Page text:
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July 19, 2024
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Archer has completed the final assembly of the first Midnight aircraft and is readying the eVTOL for the first flight and test program later this summer. The vehicle will start with ground testing at the Salinas (California) test facility, where the Midnight was reassembled after arriving from its Palo Alto factory last week.

This so-called non-conforming version of the Midnight will play a key role in the test program toward FAA certification. The power system and avionics have been tested in the past months and the software was loaded on the first aircraft. It was also powered up before being shipped to Salinas. The Midnight was unveiled in November.

Ground tests are scheduled to take up two months and will be followed by the first flight this summer. Piloted tests are scheduled to start in early 2024. The Midnight will get as many flying under the wings to validate the aircraft before the FAA will participate in the testing and certification phase.

“This aircraft will accelerate and reduce risk on our certification program paving the way for our team to focus on building and conducting piloted operations with conforming aircraft to support the goal of entering into service in 2025,” said Adam Goldstein, CEO of Archer.

Component manufacturing for the so-called conforming aircraft has already started in Palo Alto. Production tooling for major structural assemblies of the conforming aircraft has been completed and validated. Final assembly of the first aircraft is scheduled for Q4 this year, followed by the piloted flights in early 2024. Archer intends to assemble six conforming Midnights to support certification. The company announced an industrial partnership with automotive company Stellantis in January.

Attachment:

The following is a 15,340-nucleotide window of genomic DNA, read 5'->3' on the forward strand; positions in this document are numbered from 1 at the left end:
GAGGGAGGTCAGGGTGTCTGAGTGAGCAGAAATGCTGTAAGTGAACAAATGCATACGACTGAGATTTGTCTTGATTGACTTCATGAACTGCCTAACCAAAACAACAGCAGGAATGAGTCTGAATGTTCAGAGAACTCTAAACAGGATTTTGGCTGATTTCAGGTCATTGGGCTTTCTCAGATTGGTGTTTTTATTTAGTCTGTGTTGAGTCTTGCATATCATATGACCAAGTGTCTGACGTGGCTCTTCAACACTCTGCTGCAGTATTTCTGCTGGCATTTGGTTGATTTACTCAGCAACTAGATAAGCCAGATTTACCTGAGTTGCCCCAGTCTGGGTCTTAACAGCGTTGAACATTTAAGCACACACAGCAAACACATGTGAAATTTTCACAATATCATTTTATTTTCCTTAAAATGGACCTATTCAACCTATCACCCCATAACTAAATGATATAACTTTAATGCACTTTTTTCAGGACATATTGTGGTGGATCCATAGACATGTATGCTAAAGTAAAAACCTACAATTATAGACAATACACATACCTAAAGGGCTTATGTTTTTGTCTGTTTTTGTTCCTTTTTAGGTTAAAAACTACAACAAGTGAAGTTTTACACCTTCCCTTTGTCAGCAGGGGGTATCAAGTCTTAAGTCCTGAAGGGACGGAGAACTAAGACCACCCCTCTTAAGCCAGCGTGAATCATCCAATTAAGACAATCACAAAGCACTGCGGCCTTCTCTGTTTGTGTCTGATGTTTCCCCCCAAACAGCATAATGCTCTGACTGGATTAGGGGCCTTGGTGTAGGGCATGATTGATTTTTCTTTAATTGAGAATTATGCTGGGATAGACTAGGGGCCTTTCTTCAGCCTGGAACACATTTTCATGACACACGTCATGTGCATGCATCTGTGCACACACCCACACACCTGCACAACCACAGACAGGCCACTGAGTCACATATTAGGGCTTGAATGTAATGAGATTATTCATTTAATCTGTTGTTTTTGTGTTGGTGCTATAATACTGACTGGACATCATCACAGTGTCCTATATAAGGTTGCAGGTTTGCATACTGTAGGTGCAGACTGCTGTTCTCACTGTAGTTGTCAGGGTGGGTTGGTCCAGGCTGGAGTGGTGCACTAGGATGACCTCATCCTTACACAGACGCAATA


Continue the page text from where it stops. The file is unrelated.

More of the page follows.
Department of Defense has an interest

Archer announced on Wednesday that the Midnight has garnered interest from the US Department of Defense. Of particular interest is the payload of around 1.000 pounds that can be carried on the electric aircraft over a back-to-back distance of twenty miles. The company has completed various projects for the DoD and is working on more.

The DoD has established a Government Services Advisory Board “to build on Archer’s expertise and perspective of government programs and procurement strategies to allow Archer to more fully engage with US government and public safety agencies to explore additional opportunities to commercialize eVTOL aircraft.” The Board has appointed six highly-experienced military leaders to evaluate options with the Midnight.

Rival Joby Aviation announced in April that the US Air Force has signed up for nine eVTOLs to test their suitability for passenger and cargo roles.

Q1 results

Archer reported a $-113.1 million unaudited net loss for the first quarter, which compares to $-59.2 million in the same quarter of last year. Total operating expenses were $112 million and increased from $65.3 million in March 2022 to $108.1 million in December last year. The company expects operating expenses of $110-$120 million in Q2. Archer ended the first quarter with $450 million in cash and cash equivalents, down from $531.2 million in December.

author avatar
Richard Schuurman
Active as a journalist since 1987, with a background in newspapers, magazines, and a regional news station, Richard has been covering commercial aviation on a freelance basis since late 2016. Richard is contributing to AirInsight since December 2018. He also writes for Airliner World, Aviation News, Piloot & Vliegtuig, and Luchtvaartnieuws Magazine. Twitter: @rschuur_aero.

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